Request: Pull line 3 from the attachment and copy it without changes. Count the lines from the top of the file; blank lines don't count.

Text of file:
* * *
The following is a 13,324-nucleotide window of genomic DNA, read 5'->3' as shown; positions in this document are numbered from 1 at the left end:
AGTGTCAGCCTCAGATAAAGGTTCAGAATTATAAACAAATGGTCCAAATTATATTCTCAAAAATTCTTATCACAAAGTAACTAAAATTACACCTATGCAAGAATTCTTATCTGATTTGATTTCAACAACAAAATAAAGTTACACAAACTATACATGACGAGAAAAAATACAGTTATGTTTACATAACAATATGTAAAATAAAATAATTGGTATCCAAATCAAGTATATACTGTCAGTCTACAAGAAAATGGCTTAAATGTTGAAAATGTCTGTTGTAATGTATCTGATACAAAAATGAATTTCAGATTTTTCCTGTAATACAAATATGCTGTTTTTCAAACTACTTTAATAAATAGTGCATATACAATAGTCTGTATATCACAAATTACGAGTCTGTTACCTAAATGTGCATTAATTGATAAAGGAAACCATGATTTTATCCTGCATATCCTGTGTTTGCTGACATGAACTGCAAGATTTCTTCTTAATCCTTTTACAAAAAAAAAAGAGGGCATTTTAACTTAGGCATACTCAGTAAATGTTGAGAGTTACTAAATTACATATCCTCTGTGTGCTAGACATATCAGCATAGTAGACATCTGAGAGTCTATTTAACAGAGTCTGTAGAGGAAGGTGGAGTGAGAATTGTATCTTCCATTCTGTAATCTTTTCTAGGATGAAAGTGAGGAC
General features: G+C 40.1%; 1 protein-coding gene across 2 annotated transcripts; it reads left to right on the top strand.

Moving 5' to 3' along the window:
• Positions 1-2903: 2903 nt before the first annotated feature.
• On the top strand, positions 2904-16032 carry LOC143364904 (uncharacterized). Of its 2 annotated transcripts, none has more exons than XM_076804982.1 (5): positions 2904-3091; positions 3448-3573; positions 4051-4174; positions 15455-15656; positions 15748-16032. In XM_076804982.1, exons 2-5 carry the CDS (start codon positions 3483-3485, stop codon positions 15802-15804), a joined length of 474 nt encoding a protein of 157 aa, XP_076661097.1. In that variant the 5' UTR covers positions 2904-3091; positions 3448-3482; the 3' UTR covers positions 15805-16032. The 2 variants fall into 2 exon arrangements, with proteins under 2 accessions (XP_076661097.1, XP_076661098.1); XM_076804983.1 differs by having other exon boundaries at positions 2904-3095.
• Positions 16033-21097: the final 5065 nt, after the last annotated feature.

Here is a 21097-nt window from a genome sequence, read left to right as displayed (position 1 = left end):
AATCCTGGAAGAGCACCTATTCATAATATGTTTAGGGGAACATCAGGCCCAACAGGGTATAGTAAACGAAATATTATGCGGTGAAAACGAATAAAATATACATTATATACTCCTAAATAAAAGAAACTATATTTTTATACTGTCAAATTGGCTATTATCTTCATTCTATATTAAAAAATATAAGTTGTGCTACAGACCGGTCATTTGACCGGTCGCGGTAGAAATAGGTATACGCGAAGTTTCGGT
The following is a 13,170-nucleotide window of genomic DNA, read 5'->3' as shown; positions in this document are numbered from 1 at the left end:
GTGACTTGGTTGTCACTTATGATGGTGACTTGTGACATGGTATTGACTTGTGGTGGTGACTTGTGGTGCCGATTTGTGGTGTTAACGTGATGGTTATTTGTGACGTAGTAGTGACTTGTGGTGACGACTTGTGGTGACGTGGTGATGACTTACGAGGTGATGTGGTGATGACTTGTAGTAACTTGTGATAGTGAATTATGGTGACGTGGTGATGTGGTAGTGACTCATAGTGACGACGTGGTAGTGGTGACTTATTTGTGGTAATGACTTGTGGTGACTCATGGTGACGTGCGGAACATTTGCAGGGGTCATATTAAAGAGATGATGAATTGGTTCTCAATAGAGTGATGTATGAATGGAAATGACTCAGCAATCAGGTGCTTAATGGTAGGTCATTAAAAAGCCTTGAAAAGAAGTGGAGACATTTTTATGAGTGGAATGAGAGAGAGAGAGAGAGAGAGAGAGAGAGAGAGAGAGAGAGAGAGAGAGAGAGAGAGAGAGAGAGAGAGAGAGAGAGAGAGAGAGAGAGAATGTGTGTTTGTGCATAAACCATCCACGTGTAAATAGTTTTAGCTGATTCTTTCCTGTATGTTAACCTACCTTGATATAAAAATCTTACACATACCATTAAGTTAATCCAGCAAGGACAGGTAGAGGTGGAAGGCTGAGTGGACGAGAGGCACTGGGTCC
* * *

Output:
General features: G+C 40.1%; 1 protein-coding gene across 2 annotated transcripts; it reads left to right on the top strand.